I-love-cooking-free-license-CC0-980x652My mother insisted she could not cook as well as her own mother did, but most of us begged to differ. My mom’s specialties weren’t the country cooking my grandmother learned in the farm kitchen. My mom excelled at dishes with a slightly international flair -like spaghetti and lasagna, Swedish meatballs, quiche lorraine. She was the chief cake baker in the family, and her German chocolate cake with caramel frosting was the most requested dessert at every family potluck.

Last winter, when we knew my mother was dying, it occurred to us just how many of our favorite foods we’d never taste again. My husband and I would be sitting at the table, picking at our food between trips to the hospital. “Cheese cake,” I said once. “We’ll never have her cheese cake again.”

“Or beef pot pies,” he said dejectedly. “Or baked spaghetti.”

“Potato salad,” I yelped.

“Ohhhh,” he groaned.

Should this sound less than respectful toward my mother’s final days, rest assured there is little she would rather be remembered for. She considered her cooking one of her proudest accomplishments, one the world recognized and rewarded. One year her neighbors gifted her with pearl handled cake server, engraved with her name and the words “Redford’s Best Baker.” She prized that just as much as her diamond rings and full length mink coat.

One of my projects this summer has been an attempt to replicate some of my mother’s most popular recipes.  I’m really not the cook my mother was (and no one in my family would beg to differ on that assertion), so it’s been a daunting task, and one I’ve met with varying degrees of success.

There’s an old saying: If you can read, you can cook. Meaning, if you can follow the recipe, you can expect an edible finished product. I’m here to tell you, that’s not quite so. I’ve followed my mother’s spaghetti sauce recipe to the letter, and it still doesn’t taste exactly right. And while many people have attempted the caramel frosting, no one has ever made it successfully. She was often accused of sabotaging the recipe, which she always denied. “It takes time and patience to get that right,” she’d say with a little smile. “Just keep practicing.”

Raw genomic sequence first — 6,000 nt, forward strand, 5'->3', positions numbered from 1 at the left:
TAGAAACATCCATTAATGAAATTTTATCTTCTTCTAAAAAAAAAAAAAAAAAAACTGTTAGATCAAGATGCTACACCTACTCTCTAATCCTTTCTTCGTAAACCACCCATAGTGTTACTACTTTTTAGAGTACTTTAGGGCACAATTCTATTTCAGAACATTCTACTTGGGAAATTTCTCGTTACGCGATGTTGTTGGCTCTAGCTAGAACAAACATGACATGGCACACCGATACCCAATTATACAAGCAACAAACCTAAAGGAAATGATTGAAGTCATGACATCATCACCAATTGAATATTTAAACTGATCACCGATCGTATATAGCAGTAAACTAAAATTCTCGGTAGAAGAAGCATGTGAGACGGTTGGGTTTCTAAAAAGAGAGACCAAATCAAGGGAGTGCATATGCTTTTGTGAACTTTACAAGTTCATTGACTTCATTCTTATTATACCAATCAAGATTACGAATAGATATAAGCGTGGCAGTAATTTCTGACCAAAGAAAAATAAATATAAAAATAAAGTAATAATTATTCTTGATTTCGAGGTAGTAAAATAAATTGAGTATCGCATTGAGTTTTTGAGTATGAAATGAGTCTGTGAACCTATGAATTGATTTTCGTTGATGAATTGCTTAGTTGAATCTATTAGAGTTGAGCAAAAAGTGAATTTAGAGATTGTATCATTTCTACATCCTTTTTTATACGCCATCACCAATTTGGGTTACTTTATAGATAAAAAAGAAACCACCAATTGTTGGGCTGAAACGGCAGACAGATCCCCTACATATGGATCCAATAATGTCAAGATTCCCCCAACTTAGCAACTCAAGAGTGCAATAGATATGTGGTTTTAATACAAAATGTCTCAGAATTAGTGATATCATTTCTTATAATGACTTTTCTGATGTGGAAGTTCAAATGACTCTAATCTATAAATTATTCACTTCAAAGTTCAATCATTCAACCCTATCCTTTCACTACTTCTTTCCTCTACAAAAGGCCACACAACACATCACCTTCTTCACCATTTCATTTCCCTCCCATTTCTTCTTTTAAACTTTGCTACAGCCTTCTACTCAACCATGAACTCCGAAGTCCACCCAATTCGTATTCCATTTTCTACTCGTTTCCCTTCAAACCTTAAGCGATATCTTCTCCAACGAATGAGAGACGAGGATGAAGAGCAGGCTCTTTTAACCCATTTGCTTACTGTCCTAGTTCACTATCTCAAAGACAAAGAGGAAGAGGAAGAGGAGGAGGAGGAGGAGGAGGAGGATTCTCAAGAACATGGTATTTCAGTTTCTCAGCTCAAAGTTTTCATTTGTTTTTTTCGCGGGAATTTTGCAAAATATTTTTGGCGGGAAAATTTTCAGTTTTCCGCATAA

Often there is a secret ingredient to the best dishes, one that you don’t find listed in the lines of the recipe.  Part of it’s the kind of wisdom we gain by watching someone work, and I will always regret not spending more time in the kitchen with my mother, soaking up some of her knowledge about bringing a recipe to life.

But more than that, there is a certain creative something only a few people possess, and it’s not something you can study or read or even be taught. In my handbell ensemble we talk about this very quality – in fact, it’s our (legal!) trademark. “Ringing in Color,” we call it, and it means taking the black and white notes of music and bringing them into vivid color with various creative touches – dynamic changes, movement, the particular lift of a musical line. Thus the finished product is made up of more than just following the music notes on the staff, more than just putting the ingredients in the recipe in a bowl and stirring them up.